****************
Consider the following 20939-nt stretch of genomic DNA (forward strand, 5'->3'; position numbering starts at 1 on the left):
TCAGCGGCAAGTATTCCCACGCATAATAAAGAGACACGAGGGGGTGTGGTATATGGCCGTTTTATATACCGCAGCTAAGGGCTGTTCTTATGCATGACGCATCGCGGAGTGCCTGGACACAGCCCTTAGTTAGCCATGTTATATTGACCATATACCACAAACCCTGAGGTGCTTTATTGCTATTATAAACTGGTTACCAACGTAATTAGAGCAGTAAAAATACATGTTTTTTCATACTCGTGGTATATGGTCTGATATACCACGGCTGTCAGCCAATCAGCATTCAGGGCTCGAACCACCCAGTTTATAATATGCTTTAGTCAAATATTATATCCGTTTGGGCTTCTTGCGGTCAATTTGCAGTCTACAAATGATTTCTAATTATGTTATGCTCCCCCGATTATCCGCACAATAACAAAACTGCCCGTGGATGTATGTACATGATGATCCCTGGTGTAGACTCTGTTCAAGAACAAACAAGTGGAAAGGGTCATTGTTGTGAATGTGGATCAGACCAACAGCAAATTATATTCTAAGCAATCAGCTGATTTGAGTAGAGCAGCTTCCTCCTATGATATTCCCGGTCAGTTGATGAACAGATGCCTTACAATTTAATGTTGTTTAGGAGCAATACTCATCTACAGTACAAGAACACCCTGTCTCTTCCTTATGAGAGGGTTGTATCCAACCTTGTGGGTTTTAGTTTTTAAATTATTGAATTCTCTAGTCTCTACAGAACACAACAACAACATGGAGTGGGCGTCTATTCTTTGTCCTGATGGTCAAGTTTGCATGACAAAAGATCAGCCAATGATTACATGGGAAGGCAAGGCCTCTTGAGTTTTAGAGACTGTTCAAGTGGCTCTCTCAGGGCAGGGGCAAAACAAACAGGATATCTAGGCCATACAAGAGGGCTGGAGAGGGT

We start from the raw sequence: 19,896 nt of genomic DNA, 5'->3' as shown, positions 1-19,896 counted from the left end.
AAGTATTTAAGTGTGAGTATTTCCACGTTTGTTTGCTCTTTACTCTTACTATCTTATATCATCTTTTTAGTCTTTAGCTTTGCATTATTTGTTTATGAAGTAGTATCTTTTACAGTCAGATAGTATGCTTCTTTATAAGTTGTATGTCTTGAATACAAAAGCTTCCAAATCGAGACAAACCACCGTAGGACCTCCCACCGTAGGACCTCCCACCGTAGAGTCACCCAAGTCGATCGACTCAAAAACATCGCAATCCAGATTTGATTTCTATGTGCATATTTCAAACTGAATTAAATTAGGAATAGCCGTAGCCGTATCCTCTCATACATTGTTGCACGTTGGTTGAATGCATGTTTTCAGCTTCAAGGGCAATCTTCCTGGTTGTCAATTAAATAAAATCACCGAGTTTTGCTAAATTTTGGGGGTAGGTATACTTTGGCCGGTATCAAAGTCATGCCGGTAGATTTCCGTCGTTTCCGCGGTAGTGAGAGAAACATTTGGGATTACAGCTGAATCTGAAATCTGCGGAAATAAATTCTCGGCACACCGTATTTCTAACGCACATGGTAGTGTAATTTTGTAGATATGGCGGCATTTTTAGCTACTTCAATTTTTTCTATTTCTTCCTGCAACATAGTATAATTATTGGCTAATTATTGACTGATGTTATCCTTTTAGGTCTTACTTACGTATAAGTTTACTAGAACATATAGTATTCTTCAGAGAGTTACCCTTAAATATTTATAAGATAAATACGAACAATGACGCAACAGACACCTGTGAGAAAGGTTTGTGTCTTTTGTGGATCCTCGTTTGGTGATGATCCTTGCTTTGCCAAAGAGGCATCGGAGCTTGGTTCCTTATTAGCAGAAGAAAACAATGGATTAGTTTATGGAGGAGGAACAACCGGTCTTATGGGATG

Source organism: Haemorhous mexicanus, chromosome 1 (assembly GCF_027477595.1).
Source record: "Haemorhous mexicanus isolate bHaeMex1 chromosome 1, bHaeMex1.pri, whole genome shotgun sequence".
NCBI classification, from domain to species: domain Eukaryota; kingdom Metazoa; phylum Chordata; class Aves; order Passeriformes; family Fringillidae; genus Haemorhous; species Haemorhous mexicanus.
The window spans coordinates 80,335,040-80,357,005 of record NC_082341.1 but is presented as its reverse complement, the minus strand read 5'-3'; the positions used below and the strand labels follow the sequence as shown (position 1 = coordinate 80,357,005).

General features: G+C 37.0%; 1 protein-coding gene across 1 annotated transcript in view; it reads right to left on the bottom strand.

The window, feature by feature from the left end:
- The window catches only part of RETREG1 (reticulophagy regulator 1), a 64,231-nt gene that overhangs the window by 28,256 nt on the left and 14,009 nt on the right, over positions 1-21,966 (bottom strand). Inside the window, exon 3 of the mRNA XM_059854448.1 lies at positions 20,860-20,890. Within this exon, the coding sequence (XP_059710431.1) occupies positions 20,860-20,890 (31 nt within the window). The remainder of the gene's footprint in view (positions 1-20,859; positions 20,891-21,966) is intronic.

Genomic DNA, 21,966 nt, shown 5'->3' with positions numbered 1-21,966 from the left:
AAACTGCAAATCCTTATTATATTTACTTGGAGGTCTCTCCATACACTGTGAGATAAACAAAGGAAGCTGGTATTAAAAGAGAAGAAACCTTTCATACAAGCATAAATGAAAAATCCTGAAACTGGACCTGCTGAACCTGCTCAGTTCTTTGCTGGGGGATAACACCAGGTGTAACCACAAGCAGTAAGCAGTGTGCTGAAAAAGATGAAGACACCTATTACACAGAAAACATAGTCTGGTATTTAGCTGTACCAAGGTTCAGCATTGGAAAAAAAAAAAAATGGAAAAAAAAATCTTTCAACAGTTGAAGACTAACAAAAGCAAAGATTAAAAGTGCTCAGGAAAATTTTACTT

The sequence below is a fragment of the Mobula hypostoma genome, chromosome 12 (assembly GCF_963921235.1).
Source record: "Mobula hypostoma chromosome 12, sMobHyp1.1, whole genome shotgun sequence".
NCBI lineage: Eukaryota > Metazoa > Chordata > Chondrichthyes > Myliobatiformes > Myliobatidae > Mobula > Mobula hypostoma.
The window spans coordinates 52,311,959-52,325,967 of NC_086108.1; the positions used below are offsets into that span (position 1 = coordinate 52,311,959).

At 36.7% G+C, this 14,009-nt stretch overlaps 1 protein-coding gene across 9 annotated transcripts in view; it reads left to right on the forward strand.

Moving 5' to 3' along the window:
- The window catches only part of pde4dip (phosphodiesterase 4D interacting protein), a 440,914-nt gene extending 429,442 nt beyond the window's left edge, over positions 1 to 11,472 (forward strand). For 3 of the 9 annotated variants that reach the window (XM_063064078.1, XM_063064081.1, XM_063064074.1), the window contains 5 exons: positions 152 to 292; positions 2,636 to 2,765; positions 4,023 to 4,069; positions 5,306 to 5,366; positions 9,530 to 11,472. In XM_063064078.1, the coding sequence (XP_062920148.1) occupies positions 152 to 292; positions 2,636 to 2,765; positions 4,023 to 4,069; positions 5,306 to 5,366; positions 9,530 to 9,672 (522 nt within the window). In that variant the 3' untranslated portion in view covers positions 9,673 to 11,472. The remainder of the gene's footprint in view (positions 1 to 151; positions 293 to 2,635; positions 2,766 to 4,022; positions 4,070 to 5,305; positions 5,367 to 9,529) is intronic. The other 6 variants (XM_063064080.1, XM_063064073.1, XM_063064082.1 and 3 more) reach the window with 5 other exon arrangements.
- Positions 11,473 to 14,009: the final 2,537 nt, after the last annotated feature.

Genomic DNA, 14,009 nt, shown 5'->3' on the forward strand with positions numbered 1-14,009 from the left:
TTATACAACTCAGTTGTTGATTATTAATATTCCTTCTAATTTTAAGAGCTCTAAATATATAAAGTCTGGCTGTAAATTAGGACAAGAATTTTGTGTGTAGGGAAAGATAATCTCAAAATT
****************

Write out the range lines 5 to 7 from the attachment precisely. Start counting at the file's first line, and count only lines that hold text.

Source organism: Haemorhous mexicanus, chromosome 1 (assembly GCF_027477595.1).
Source record: "Haemorhous mexicanus isolate bHaeMex1 chromosome 1, bHaeMex1.pri, whole genome shotgun sequence".
NCBI classification, from domain to species: domain Eukaryota; kingdom Metazoa; phylum Chordata; class Aves; order Passeriformes; family Fringillidae; genus Haemorhous; species Haemorhous mexicanus.